IGH 2 - Precambrian to Devonian Palaeontology Theme
The sites selected for NHA designation in this theme cover a significant range of palaeontological interest and importance. No genuine Precambrian fossils are yet known from Ireland, and only a small handful of sites are known with significant Cambrian fossils. These include Bray Head with its distinctive Oldhamia trace fossil, and the Rocky Valley where microfossils have been used to correlate with other countries and define a precise age.

Many of the sites are Ordovician in age, when a major radiation of fossil groups occurred and the variety of environments to occupy was greater. Shallow seas around volcanoes provided suitable conditions for many different phyla of animals, often strongly biogeographically different from those of other plates at the time. These differences in faunas help us understand the major story of Ireland's two halves.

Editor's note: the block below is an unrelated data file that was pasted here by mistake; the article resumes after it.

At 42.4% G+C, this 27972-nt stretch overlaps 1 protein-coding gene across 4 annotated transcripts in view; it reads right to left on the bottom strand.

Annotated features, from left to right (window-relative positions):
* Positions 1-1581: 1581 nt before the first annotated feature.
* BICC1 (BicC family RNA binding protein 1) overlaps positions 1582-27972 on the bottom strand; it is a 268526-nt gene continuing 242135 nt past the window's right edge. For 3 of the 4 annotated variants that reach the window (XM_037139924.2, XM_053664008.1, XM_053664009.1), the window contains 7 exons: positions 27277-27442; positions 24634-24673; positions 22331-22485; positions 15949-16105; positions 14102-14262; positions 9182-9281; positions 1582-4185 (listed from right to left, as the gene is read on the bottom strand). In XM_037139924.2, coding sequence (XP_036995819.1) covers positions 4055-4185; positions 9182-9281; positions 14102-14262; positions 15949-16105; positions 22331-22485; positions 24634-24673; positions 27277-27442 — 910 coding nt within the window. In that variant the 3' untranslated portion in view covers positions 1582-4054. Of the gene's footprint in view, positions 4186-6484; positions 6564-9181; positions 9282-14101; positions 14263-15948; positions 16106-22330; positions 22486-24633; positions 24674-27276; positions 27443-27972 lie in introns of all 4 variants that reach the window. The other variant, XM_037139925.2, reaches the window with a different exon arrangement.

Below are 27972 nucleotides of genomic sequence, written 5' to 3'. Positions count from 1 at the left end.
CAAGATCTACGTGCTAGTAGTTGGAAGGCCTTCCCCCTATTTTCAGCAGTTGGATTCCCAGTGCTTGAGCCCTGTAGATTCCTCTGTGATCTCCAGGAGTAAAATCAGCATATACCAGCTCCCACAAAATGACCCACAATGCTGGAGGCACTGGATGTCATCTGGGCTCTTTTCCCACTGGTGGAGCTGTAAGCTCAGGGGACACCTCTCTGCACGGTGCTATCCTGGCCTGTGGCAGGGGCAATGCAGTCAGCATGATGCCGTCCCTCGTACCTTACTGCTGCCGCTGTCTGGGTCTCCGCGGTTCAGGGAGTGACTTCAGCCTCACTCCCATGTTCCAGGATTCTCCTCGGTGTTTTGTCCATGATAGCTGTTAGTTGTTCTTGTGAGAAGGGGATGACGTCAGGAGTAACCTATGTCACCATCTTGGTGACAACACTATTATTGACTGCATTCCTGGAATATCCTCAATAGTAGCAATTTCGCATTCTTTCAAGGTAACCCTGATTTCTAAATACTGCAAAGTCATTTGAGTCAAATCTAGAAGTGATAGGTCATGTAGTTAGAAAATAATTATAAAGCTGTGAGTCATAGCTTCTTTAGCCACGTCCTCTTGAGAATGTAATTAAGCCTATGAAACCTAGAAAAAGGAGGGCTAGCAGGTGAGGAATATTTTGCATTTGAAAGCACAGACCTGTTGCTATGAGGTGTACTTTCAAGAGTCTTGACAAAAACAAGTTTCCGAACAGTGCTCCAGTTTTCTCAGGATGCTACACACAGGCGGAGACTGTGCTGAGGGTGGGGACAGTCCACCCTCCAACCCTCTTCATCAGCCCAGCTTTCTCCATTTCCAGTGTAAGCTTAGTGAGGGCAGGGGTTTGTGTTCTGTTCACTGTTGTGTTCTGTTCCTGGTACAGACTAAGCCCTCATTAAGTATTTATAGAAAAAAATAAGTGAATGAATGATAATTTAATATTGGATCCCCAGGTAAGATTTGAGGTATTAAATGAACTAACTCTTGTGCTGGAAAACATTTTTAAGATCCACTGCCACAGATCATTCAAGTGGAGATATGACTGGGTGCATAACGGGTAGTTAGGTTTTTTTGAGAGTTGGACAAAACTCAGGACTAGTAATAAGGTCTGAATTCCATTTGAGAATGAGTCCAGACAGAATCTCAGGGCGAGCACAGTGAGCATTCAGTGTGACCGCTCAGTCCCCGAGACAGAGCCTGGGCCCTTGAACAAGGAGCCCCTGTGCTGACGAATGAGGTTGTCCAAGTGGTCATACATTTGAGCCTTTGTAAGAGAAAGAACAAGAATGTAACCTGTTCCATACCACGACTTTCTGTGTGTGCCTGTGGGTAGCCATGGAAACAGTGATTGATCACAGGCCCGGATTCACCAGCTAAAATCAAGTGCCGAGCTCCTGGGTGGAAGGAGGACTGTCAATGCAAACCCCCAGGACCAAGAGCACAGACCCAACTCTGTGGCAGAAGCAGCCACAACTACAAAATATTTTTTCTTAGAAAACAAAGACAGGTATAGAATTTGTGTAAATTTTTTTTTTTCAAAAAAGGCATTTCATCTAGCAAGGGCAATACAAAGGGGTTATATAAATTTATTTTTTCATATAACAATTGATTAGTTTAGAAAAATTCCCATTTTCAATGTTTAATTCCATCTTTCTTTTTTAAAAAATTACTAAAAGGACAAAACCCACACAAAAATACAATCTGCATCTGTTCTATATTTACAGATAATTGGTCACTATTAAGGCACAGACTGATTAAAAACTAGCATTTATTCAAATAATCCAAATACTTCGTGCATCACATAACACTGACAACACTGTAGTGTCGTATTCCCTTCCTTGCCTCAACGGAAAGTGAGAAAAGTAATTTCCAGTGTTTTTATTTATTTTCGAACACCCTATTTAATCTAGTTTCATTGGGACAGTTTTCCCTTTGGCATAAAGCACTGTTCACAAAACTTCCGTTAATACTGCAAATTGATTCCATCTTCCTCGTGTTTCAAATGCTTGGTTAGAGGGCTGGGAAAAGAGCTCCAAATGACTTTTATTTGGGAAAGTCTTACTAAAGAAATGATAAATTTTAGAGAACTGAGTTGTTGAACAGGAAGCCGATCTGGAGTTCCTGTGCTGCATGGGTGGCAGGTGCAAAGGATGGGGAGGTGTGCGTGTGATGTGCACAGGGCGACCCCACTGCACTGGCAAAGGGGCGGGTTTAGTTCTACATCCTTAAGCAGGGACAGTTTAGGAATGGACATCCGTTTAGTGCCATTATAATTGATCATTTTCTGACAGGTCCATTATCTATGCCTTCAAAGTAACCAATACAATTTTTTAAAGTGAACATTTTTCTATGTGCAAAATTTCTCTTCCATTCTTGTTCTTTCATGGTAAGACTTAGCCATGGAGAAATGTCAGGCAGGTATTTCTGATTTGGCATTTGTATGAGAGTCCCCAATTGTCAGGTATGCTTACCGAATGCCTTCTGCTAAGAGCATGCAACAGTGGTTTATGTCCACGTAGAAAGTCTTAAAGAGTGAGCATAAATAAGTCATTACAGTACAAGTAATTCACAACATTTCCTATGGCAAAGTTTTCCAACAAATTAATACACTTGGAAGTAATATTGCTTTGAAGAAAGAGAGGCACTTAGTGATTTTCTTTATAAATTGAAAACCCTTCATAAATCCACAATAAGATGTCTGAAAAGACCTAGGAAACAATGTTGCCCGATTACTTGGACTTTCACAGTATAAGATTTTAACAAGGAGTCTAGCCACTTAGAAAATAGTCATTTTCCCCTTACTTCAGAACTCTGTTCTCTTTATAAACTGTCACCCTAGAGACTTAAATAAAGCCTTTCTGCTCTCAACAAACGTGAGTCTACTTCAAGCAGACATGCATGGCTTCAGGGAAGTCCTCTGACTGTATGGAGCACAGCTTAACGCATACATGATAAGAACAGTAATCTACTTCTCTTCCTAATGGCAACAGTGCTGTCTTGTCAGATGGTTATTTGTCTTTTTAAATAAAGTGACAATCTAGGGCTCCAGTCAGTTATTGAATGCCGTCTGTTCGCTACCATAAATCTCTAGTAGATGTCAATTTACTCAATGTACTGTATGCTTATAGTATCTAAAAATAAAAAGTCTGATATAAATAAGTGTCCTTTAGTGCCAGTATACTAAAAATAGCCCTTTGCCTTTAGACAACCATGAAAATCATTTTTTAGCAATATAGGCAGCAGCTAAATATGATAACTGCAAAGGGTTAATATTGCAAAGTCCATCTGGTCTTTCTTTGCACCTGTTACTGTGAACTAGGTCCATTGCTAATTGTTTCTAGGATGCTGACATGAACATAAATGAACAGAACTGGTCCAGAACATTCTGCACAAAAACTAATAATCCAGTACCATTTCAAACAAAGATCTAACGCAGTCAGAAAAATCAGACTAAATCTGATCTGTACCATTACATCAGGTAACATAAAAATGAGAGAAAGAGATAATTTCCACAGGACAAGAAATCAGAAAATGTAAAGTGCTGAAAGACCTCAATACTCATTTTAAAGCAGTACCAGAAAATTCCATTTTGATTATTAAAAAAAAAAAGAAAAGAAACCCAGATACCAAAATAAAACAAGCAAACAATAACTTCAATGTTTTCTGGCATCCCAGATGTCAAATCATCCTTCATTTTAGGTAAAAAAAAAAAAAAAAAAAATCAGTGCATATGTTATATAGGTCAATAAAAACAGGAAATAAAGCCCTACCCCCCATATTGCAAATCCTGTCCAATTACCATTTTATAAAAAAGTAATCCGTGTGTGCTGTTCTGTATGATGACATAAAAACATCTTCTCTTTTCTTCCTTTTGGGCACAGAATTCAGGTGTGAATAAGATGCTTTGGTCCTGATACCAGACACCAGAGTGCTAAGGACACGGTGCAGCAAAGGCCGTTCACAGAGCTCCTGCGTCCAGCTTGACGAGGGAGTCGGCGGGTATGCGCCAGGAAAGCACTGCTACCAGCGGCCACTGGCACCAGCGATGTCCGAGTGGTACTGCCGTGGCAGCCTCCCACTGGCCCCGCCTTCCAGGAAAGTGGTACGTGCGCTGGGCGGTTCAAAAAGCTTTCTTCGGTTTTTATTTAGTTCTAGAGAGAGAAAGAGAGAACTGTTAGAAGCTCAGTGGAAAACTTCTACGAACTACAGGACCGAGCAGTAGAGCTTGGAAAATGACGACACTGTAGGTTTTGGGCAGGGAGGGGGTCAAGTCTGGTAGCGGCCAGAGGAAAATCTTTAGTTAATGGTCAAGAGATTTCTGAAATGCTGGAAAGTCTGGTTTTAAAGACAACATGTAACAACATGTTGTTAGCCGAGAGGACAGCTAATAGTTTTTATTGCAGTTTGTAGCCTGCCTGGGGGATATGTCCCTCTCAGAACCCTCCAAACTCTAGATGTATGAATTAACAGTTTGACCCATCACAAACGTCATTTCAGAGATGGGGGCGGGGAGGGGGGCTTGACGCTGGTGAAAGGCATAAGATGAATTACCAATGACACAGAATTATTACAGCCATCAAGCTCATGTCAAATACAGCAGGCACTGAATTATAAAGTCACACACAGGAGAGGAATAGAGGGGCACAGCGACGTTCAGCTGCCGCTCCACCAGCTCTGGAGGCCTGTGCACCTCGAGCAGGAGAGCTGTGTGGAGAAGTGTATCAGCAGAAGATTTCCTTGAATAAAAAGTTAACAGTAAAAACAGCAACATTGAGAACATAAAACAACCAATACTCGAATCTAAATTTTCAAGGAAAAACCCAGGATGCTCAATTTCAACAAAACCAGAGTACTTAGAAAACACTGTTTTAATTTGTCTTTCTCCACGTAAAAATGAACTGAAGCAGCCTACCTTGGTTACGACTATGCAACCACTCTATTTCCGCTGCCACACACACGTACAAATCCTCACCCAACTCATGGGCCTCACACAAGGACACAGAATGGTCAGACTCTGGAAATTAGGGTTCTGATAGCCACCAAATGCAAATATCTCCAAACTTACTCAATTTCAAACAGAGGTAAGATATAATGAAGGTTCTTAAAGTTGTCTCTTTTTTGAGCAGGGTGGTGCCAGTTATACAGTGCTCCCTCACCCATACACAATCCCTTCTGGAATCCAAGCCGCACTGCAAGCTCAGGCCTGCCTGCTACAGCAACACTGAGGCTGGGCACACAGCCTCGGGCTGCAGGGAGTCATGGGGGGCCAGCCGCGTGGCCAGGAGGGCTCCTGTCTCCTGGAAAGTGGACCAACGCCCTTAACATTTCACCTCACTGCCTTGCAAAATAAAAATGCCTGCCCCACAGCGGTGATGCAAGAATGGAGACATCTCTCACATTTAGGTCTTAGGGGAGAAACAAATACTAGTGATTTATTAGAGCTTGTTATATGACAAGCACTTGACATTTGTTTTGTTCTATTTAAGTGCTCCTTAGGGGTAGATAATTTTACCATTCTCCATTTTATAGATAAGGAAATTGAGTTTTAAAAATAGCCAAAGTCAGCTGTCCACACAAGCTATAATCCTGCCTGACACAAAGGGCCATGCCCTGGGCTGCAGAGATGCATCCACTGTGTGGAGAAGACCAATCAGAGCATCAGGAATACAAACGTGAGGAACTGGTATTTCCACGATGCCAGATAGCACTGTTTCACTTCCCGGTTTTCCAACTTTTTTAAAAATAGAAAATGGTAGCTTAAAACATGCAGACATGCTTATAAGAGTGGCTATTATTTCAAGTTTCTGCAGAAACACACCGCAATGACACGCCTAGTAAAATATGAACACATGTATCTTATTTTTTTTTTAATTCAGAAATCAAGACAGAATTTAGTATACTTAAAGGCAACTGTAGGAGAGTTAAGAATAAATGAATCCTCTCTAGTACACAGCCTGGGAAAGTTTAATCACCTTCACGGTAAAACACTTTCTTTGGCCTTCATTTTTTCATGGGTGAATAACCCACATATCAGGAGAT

Silurian seas were also rich in fauna. Shallow seas had rich benthic faunas of corals, brachiopods, trilobites and molluscs, such as in South Mayo. Changing faunas here show a transgression or spreading of the sea over land, as deeper water communities replace shallower ones up through the succession. In deeper water areas such as Balbriggan, planktonic graptolites dominated the ocean. At one locality, Borrisnoe, in County Tipperary, graptolites help date the oldest known land plants in the world - a site of great significance.

The Devonian world was very different with a large supercontinent Gondwanaland, being quite arid and having fewer environments in which fossils could be preserved. Apart from Kiltorcan fossils, most localities have plant fossils, as the land surface had become well vegetated by this time. Many of these plants produced spores which can be invaluable for dating and correlating otherwise unfossiliferous sequences, through Munster and other areas of Ireland.